In my opinion, by refusing to report damages, all stakeholders are holding the industry back, spending money repairing damaged assets, as well as risking lives, that could be used on positive improvements for consumers and the general public. So, what needs to be done?
Historically, the government has taken a position that the industry should drive best practice. It has resisted forcing new behaviours, believing it’s better to focus more on removing red tape than creating the law. Whilst that is working in certain areas, in some it hasn’t wholeheartedly responded. Reporting is patchy. I think now the time has come for a higher power to start holding people to account, ensuring change happens.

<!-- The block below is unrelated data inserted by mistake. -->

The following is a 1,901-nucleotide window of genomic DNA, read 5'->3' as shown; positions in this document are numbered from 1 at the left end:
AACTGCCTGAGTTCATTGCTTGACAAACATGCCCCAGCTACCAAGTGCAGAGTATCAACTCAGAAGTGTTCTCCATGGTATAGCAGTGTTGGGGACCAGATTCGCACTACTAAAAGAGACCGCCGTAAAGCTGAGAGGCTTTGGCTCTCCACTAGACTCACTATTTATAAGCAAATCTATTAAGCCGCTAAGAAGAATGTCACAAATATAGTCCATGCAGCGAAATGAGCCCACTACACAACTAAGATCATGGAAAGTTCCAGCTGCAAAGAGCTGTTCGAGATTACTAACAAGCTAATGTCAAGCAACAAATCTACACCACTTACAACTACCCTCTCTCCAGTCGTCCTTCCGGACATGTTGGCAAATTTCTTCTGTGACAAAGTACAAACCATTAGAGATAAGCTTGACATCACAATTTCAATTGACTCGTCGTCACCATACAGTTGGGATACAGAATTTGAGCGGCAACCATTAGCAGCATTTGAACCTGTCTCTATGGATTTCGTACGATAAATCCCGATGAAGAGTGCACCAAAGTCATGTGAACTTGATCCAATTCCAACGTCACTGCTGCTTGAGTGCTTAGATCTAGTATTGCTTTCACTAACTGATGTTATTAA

Indeed, if I could speak directly to the government or influence a Governing body, the only thing I would say they ‘have’ to do is put regulations in place around reporting damages. Not only would this allow everyone to take stock of the industry as it stands, but it would show areas where improvements can be made, and show how we can work more efficiently to make the future of the industry safer and more cost effective.
Without this information, we are guessing to a certain extent, and when people’s lives and the health of the UK’s underground networks are in the balance this is simply not good enough.
The UK’s network operators are the nation’s custodians, and should be using their power and information for good. By taking a more open and collaborative approach with their data, and by reporting damages to their networks, either by choice or by force, the safe digging industry would be better prepared, better equipped and safer than ever. We’d also have a consistently working infrastructure network less vulnerable to strikes. Reporting is the right thing to do, and the rest of the industry is relying on us all to do our bit.